Doors of Divergence – Madness: 1917 (Replayed) [Reaction]

Madness is Multitudes

Location:  Brooklyn, NY

Date Played: August 27, 2023

Team size: 3-8; we recommend 4

Duration: 90 minutes

Price: From $225 per group for a group of 3 to $500 per group for a group of 8

Ticketing: Private

Accessibility Consideration:  At least one player needs to be comfortable separating from the group.

Emergency Exit Rating: [A] Push To Exit

Physical Restraints: [A+] No Physical Restraints

REA Reaction

The real test of Madness: 1917 was our return visit. Replayability is a bold claim, and it would take a second visit to fully understand the scope of this experience. We can now say with confidence that it passed. In doing so, it is defining a new genre of escape rooms.

looking through bars at two characters sharing a scene
Image via Doors of Divergence

In our review of Madness: 1917, based on our original playthrough, we commented on the numerous ways in which it excelled, and for that, we awarded it a 2023 Golden Lock Award. With a second playthrough (and in David’s case, a third and a fourth as well), we can now say that each path through this game is entirely different, and worthy in its own right.

Each of 4 possible endings of Heresy: 1987 sets up a different version of Madness. In our second playthrough, we arrived in the same space as if in a different timeline, with different characters and a different goal. Although the place was familiar, the ambiance was different. This was a different Madness.

The following were constant: the physical partitions in the space, the props and set pieces that form the backbone of the puzzles, and the presence of 2 characters, 1 male and 1 female.

a nurse stands in a study in front of a table with stapler guns set upon ita woman in a study, standing in front of a table where a goblet sits aflame
Different choices spawn different universes

We were less excited by our second Madness, as story, but more excited about the overall creation. In our second Madness the characters had a different relationship to each other, and to us, one that didn’t beget the same chaotic evil we’d experienced previously. The foundational scenes didn’t quite reach the heights of intensity we’d loved in our first playthrough.

However, in this playthrough I was able to appreciate additional nuances that I’d missed before. The bartenders of Paradox Bar (the overworld of Doors of Divergence) do a magnificent job priming players for the exact version of the show that they will enter. That early priming helped us in the climactic scene.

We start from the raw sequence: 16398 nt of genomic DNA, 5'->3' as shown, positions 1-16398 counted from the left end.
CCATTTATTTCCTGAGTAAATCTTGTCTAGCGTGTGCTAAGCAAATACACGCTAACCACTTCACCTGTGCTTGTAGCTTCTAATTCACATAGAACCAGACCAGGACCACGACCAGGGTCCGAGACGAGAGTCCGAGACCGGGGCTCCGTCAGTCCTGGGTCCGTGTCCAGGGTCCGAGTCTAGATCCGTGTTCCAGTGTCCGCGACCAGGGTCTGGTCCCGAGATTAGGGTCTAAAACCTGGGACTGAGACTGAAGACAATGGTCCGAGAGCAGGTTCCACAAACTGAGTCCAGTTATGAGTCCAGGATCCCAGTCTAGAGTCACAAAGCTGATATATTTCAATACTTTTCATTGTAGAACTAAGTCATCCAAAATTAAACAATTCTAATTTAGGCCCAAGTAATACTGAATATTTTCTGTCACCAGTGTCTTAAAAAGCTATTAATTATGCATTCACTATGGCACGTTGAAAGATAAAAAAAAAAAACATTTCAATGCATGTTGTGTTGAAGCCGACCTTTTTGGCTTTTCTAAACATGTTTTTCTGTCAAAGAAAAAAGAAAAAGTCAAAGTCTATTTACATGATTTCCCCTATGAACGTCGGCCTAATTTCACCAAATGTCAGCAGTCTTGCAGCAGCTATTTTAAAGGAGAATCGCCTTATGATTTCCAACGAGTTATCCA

In Madness, the puzzles were a mechanic of the storytelling. They gave us, the players, agency and purpose. They were gates to the narrative arc. At first glance, they felt a little messy… but when we saw the same cluing repurposed into different puzzles, it was impressive how clean each puzzle path was. We added a few of our own red herrings, memories of a different timeline, but as soon as we shed those thoughts, the puzzle flow worked well.

a nurse looks through the bars into an asylum cell
Image via Doors of Divergence

From a puzzle standpoint, David’s third and fourth playthroughs were a complete retread of previous gameplay. Narratively, however, each presented a shockingly different set of circumstances. In one instance, his team triggered a finale that had literally never been seen before.

As a player, on an individual playthrough of Madness, you have to make choices. You can’t intuit the repercussions of your choices. You can’t flip ahead in the choose your own adventure book before you commit. Impressively, a whole world exists for every choice. As a player, the agency is exhilarating. You can’t see everything, at least not at once. There isn’t a bad Madness, but there are more dynamic ones. Or, as we think about it at Room Escape Artist, different escape rooms Maddnessi will click more with different people. The real question to ask yourself is not whether to visit, but whether to ask past players for advice, or simply allow yourself free choice.

a women looks through the bars of a jail cell
Image via Doors of Divergence

Book your hour with Doors of Divergence Madness: 1917, and tell them that the Room Escape Artist sent you.

Disclosure: Doors of Divergence comped our tickets for this game.

Doors of Divergence will close its doors on October 28, 2023, until they can secure a new venue.

For a deeper dive into game design, check out Escape Room Replayability at Doors Of Divergence by Richard Burns.

If you enjoy Madness: 1917, we hope you’ll check out our interview with creators Christian Vernon and Zac MacKrell on The Reality Escape Pod.

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